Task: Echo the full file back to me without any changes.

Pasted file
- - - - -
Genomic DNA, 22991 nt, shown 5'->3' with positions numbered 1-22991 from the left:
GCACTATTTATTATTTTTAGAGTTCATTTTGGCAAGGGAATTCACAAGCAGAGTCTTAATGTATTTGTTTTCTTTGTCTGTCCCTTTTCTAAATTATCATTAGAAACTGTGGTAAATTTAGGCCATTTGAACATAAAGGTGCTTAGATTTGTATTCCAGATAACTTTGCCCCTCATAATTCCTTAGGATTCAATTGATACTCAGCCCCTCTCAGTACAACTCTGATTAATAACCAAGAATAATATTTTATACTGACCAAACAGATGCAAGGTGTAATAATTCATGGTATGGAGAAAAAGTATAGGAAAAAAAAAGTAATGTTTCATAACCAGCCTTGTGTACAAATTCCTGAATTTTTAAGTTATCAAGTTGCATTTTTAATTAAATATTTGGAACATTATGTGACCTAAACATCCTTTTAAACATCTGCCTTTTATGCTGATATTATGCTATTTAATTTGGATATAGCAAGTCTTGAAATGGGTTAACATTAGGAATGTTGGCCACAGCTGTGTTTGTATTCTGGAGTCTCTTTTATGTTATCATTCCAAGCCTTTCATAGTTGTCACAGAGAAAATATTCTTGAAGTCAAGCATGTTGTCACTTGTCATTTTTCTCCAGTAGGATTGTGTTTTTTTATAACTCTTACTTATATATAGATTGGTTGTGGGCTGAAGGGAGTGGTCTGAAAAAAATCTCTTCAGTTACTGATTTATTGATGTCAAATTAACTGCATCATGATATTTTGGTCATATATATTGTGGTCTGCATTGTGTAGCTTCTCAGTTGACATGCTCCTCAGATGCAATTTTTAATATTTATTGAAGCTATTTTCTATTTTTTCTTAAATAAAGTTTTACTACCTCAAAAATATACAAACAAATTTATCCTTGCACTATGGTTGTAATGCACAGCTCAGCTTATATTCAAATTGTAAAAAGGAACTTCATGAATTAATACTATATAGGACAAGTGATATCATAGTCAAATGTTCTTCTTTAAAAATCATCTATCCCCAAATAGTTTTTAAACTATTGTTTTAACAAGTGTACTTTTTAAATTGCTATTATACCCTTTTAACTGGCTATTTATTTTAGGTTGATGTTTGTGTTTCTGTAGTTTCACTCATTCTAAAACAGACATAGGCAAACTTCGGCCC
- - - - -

Genomic DNA, 22991 nt, shown 5'->3' with positions numbered 1-22991 from the left:
GCACTATTTATTATTTTTAGAGTTCATTTTGGCAAGGGAATTCACAAGCAGAGTCTTAATGTATTTGTTTTCTTTGTCTGTCCCTTTTCTAAATTATCATTAGAAACTGTGGTAAATTTAGGCCATTTGAACATAAAGGTGCTTAGATTTGTATTCCAGATAACTTTGCCCCTCATAATTCCTTAGGATTCAATTGATACTCAGCCCCTCTCAGTACAACTCTGATTAATAACCAAGAATAATATTTTATACTGACCAAACAGATGCAAGGTGTAATAATTCATGGTATGGAGAAAAAGTATAGGAAAAAAAAAGTAATGTTTCATAACCAGCCTTGTGTACAAATTCCTGAATTTTTAAGTTATCAAGTTGCATTTTTAATTAAATATTTGGAACATTATGTGACCTAAACATCCTTTTAAACATCTGCCTTTTATGCTGATATTATGCTATTTAATTTGGATATAGCAAGTCTTGAAATGGGTTAACATTAGGAATGTTGGCCACAGCTGTGTTTGTATTCTGGAGTCTCTTTTATGTTATCATTCCAAGCCTTTCATAGTTGTCACAGAGAAAATATTCTTGAAGTCAAGCATGTTGTCACTTGTCATTTTTCTCCAGTAGGATTGTGTTTTTTTATAACTCTTACTTATATATAGATTGGTTGTGGGCTGAAGGGAGTGGTCTGAAAAAAATCTCTTCAGTTACTGATTTATTGATGTCAAATTAACTGCATCATGATATTTTGGTCATATATATTGTGGTCTGCATTGTGTAGCTTCTCAGTTGACATGCTCCTCAGATGCAATTTTTAATATTTATTGAAGCTATTTTCTATTTTTTCTTAAATAAAGTTTTACTACCTCAAAAATATACAAACAAATTTATCCTTGCACTATGGTTGTAATGCACAGCTCAGCTTATATTCAAATTGTAAAAAGGAACTTCATGAATTAATACTATATAGGACAAGTGATATCATAGTCAAATGTTCTTCTTTAAAAATCATCTATCCCCAAATAGTTTTTAAACTATTGTTTTAACAAGTGTACTTTTTAAATTGCTATTATACCCTTTTAACTGGCTATTTATTTTAGGTTGATGTTTGTGTTTCTGTAGTTTCACTCATTCTAAAACAGACATAGGCAAACTTCGGCCC